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        • Addressing your last point about claiming that people present baseless vitriol about medication is easy. What seems to be hard for folks like you to understand is many people don’t have psychiatrists who seem very thoughtful regarding treatment like you appear to be.

          They get subtly or forcibly coerced into taking meds come heck or high water. And if there are complaints about the lack of effectiveness, in response, they get more meds because it is their mental illness that is causing this.

          Instead of slamming people for what seems to be extreme positions, why not try to understand where they are coming from? By the way, many folks have rightfully equated their experiences with psychiatry to chemical rape so keep that in mind since I am sure you wouldn’t accuse rape victims of being vitriolic who may appear to hate men.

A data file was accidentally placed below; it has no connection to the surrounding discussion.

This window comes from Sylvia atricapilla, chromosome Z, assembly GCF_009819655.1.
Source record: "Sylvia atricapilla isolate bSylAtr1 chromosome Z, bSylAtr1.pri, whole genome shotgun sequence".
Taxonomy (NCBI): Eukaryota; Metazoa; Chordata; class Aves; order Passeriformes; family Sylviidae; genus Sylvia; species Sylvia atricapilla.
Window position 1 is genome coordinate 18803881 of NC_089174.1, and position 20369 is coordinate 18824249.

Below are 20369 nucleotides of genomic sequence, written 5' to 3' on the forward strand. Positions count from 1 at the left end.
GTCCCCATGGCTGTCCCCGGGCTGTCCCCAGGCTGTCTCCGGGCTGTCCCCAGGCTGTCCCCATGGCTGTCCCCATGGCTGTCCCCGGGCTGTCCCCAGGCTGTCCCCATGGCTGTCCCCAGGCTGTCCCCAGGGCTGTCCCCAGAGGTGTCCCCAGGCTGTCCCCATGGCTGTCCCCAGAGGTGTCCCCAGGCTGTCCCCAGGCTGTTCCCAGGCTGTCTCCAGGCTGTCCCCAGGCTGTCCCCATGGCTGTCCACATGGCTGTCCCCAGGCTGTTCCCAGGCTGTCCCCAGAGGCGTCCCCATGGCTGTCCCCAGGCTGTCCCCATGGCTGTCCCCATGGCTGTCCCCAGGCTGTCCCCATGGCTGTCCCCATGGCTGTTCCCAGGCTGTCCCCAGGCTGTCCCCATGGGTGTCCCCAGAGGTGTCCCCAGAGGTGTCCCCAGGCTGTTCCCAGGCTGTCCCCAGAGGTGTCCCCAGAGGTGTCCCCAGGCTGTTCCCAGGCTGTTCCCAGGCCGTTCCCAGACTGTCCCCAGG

Regarding fish oil and side effects, I have definitely experienced them such as high blood pressure and increased heart rate. I would would still take that over my best days on psych meds in which they were horrific. I just don’t think comparing side effect of fish oil to pysch meds is valid although you rightfully point out which I have done on this site that nothing is side effect free.

          Anyway, I am glad to hear about the approaches you take to minimize medication. Sadly, what you do is not common and is the reason people are so angry towards your profession.

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          • The fort hood killer was a psychiatrist-that should not be an indictment of either psychiatry or psychiatric medications.There are terrible and corrupt psychiatrists-many are not.

            The same holds for teachers,priests and and politicians:anyone or any field where there is a power discrepancy is dangerous-but I believe not always nor inherently.